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  1.    #1  
    I use Mozilla as my main browser, and one of the features it has is to let you only accept images that come from the website you're visiting. Helps cut down on some of the annoying ads that pop up all over the place.

    Went to the Handspring website today for the first time in a long while, and what do i see? nothing! Some text here and there, but nothing else.

    after some teeth gnashing thinking my computer was all messed up because of having a zillion things open and being worked on, i remembered this feature of mozilla. turned it off, and i could see again!

    Seems all of the images used on Handspring's website are hosted elsewhere. And to make matters worse, there are no alt tags used anywhere on the site.

    anyway, i had a good chuckle over this and thought I'd share it with people
    -----BEGIN GEEK CODE BLOCK-----
    Version: 3.12
    GS d-(+) s: a C++ UX++++V++S++ P+>+++ L>+++ E+>++ W++ N++(+++) o? K? w !O !M V-- PS PE Y+ PGP++ t++ 5++ X++ R+ tv++ b++(+++) DI++++ D+ G++ e+++>++++ h--- r+++ y?
    -----END GEEK CODE BLOCK-----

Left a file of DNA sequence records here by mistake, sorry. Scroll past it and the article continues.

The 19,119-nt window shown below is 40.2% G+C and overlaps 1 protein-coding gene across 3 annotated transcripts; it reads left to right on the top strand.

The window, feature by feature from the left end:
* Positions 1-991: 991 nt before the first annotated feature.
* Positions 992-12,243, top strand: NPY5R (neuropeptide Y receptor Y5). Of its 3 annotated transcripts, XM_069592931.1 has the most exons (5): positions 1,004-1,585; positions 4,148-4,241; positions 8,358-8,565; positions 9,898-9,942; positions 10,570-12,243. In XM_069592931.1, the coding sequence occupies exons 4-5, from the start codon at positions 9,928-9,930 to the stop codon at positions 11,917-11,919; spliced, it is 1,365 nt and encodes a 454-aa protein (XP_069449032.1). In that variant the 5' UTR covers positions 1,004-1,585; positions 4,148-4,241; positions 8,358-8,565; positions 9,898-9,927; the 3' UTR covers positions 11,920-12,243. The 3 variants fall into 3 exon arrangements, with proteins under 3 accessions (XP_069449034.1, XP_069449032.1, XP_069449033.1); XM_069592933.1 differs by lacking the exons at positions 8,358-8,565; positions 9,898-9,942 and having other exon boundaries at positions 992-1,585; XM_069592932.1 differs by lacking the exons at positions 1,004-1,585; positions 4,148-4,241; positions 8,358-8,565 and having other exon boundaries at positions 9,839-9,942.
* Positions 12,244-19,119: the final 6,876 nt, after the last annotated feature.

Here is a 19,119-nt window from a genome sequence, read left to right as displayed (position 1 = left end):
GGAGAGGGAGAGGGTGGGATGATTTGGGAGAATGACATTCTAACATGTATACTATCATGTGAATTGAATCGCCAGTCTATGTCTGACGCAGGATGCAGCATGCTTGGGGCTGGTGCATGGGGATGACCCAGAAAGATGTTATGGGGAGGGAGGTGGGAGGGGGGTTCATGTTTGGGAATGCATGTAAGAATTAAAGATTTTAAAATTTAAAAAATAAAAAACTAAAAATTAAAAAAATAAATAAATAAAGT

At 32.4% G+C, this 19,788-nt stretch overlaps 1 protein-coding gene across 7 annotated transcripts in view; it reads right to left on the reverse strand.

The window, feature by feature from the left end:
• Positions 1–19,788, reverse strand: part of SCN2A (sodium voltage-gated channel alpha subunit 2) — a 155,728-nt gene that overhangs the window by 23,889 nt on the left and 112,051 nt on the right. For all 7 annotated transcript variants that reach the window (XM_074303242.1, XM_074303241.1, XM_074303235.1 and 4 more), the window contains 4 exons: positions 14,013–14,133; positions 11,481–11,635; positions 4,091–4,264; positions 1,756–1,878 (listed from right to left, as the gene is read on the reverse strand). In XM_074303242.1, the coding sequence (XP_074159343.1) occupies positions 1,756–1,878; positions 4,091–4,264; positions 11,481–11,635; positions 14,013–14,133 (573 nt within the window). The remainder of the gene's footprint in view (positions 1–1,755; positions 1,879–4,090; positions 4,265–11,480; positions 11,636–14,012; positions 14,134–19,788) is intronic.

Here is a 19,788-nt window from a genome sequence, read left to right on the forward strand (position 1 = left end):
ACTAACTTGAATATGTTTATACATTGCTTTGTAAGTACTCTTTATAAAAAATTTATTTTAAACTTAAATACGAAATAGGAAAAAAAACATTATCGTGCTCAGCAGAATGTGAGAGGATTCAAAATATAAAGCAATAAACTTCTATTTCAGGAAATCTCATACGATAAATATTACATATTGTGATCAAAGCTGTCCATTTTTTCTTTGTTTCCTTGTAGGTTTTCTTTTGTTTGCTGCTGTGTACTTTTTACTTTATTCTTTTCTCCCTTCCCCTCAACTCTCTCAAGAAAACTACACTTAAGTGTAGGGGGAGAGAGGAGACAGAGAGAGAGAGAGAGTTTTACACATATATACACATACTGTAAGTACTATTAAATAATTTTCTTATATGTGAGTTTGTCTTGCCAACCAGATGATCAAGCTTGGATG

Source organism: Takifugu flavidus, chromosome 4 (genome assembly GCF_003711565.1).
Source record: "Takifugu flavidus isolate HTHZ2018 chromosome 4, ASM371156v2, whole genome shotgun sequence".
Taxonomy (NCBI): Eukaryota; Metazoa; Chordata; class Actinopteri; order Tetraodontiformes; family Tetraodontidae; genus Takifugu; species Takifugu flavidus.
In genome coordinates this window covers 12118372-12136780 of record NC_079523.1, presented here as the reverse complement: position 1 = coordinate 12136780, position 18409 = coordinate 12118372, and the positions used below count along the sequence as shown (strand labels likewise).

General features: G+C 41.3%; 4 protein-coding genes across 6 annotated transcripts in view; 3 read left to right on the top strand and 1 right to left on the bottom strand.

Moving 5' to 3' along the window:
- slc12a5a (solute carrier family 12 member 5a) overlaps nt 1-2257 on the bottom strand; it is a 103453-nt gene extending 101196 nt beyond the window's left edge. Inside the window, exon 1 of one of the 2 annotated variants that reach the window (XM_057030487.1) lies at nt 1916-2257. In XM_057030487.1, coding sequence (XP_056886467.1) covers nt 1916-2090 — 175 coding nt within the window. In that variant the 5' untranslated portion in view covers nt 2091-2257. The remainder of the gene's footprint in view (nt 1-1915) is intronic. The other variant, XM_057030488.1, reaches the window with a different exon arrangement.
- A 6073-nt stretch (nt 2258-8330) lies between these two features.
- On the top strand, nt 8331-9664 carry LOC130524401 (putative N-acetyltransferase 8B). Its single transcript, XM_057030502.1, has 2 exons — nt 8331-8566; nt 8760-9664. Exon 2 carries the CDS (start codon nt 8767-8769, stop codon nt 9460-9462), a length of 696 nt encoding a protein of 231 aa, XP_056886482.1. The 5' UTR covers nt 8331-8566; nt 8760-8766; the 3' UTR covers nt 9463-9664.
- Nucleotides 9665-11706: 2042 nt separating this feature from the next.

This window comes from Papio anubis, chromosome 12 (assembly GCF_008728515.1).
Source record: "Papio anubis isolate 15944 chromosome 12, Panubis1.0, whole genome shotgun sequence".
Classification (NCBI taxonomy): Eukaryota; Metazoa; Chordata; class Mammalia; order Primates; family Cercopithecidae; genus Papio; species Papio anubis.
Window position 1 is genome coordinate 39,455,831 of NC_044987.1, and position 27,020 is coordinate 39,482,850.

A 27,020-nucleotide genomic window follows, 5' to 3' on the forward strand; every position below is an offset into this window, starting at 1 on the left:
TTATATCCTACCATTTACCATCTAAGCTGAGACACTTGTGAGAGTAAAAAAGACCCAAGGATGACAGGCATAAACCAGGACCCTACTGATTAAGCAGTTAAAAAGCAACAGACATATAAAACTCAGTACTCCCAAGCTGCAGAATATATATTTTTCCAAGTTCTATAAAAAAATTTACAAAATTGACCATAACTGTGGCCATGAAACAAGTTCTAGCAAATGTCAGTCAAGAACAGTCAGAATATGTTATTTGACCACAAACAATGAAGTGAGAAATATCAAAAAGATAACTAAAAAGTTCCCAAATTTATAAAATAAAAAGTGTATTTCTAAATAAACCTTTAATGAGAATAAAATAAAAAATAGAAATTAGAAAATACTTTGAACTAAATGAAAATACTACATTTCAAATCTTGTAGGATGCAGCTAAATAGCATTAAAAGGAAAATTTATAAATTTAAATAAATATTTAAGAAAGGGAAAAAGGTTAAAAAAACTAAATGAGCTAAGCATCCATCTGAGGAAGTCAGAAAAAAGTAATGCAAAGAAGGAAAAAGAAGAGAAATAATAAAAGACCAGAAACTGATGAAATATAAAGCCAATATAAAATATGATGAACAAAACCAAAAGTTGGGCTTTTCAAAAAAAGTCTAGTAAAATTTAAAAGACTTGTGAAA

2. #2  
    I had a look at their source code for the main page. The majority of the images are hosted at http://handspring.speedera.net -- Speedera is a "Global Content Provider"

    from http://www.speedera.com/
    Speedera is a top-tier global provider of Internet content delivery services for static and dynamic content ranging from streaming media to encrypted data to rich graphics. We put your website's content closer to users - for dramatically improved performance, quality, reliability and scalability. Off-loading your site's content to Speedera's worldwide edge delivery network will slash your infrastructure costs and drive online revenues.
    Basically they outsourced their image hosting. Interesting. I wonder how many other companies do this?
    Thanks for the tip!
    The light at the end of your tunnel has been disconnected due to non-payment. Please remit funds immediately for restoration of hope.
  3. #3  
    Actually a LOT of other companies do this. There're ton's of these content providers around. In fact, there's one here in Nashville called Tapped_into. They provide content in the form of images, audio and video. The most well know provider is Inktomi. I think they do IBM, CNN and many high profile sites.
  4. #4  
    The leader in the "content distribution" field is a company called Akamai. CNN and Microsoft are two of their clients.
  5. #5  
    Originally posted by imabug
    I use Mozilla as my main browser, and one of the features it has is to let you only accept images that come from the website you're visiting. Helps cut down on some of the annoying ads that pop up all over the place.
    You may want to check out BannerBlind, a nifty little Moz app that let you block images and Flash of specific sizes. It does work, but sometimes seems to turn itself off.
  6. #6  
    in regards to images; as a deaf person, I'm kind of sympathetic to people with other types of disabilities and this ranks HIGH on my list of frustrations with websites: